Rethinking is the initial step to every zero-waste project. As an architect, you need to look at your project and start thinking outside of the box. For example, consider the materials you will need. Can you use an alternative, and if so, can your alternative materials be locally sourced? That way, you will save money on transport and shipping, as well as reduce your working hours. Furthermore, you’ll need to think about potential design constraints and how best to tackle them. Innovative architectural practices like passive solar design can also help you achieve your zero-waste goals if you start to implement them as early as the planning stage.


There are several ways you can look at on-site reduction when it comes to architecture. Here are several examples:

  • Resizing the level of concrete, metal, or any other raw material
  • Designing lightweight systems that use up fewer resources than usual
  • Decreasing on-site waste via different building and designing practices
  • Eliminating the need for excess drying or cooling during construction
  • Lowering the carbon footprint by eliminating the need for transport as much as possible
  • Reducing the size of the urban living space
  • Figuring out sustainable transport systems from one location to the next in an urban area.


Just like reducing, reusing can also be viewed in more than one way when it comes to sustainable architecture. More specifically, we will look into two types of reuse:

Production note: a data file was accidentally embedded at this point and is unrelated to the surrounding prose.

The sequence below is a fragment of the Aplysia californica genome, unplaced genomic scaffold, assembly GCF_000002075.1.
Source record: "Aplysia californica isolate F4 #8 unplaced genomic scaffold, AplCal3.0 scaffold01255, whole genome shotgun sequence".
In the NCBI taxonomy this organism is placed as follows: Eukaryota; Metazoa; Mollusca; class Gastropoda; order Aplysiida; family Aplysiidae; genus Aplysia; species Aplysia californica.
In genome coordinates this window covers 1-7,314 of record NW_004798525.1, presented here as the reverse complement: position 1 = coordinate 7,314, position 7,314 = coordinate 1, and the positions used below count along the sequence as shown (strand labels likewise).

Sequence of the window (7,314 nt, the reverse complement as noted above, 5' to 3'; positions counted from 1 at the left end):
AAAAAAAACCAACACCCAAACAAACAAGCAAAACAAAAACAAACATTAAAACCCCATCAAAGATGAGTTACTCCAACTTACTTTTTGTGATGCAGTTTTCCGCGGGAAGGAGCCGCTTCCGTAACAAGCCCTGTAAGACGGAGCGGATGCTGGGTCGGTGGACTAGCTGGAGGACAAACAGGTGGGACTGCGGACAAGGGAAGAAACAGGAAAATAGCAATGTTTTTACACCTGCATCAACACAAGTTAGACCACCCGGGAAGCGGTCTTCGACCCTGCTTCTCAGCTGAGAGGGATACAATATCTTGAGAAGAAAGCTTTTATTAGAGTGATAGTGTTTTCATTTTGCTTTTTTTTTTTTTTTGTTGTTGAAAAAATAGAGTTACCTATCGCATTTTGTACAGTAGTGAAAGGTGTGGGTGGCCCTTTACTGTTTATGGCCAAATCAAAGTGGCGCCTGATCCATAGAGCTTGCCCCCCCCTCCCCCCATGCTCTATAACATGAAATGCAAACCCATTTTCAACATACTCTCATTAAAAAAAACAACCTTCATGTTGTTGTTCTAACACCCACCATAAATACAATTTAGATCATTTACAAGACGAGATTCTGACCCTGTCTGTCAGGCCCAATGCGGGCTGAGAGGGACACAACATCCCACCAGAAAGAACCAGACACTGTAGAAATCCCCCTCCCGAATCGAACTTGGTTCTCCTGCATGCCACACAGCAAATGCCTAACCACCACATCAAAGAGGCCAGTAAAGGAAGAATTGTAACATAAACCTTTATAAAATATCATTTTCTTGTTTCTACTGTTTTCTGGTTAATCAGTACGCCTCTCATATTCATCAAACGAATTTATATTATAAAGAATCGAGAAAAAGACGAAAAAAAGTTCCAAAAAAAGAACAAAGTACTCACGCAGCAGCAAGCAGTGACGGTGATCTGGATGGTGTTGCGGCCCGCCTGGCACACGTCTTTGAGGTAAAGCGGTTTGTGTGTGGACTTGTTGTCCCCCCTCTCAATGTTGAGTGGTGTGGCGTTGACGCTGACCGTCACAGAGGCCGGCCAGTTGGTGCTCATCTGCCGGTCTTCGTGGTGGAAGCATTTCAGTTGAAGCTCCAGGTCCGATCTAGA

• Material reuse
  • Reuse of entire buildings

Reuse of materials is rather straightforward. During construction (or post-demolition), you can take the raw materials and, instead of sending them to the landfill, use them for your new project. Anything from structural steel meshes, solid wood, concrete, brick, stone, glass, metal coatings, and partition walls can and should be reused whenever possible.

Reusing an entire building might sound like a novel concept, but it’s actually something we’ve been doing for centuries, if not millennia. If a building still has structural integrity, tearing it down would be a massive waste. Instead, as a project supervisor, you can convert the building into something new. For example, you can turn an old factory or a prison into a museum, an art gallery, an office space, or even a hotel. Many architects are following similar strategies to lower the carbon footprints of their homes as well. The only real limit, other than potential budgetary constraints, is your imagination.


One of the new concepts that entrepreneurs are embracing with open arms is urban mining. In short, it’s the practice of going to abandoned buildings or post-demolition landfills and acquiring secondary raw materials that we can convert into something else. That way, instead of polluting our land, water, and air, these materials are finding a new purpose and follow the circular model of green architecture. As a modern architect yourself, you can greatly benefit from recycling construction material, whether as an urban miner or as a provider of the materials themselves.


If applied effectively, sustainable architecture practices can make our lives easier in many different ways. Not only will they save our time, money, and effort in a tangible way, but they will also contribute to keeping our planet safe. And of course, no construction project can ever be safe enough if our very own environment is too dangerous for us to inhabit.

Shannon Bergstrom is a LEED Green Associate, TRUE waste advisor. She currently works at RTS, a tech-driven waste and recycling management company, as a sustainability brand manager. Shannon consults with clients across industries on sustainable waste practices and writes for Zero Waste.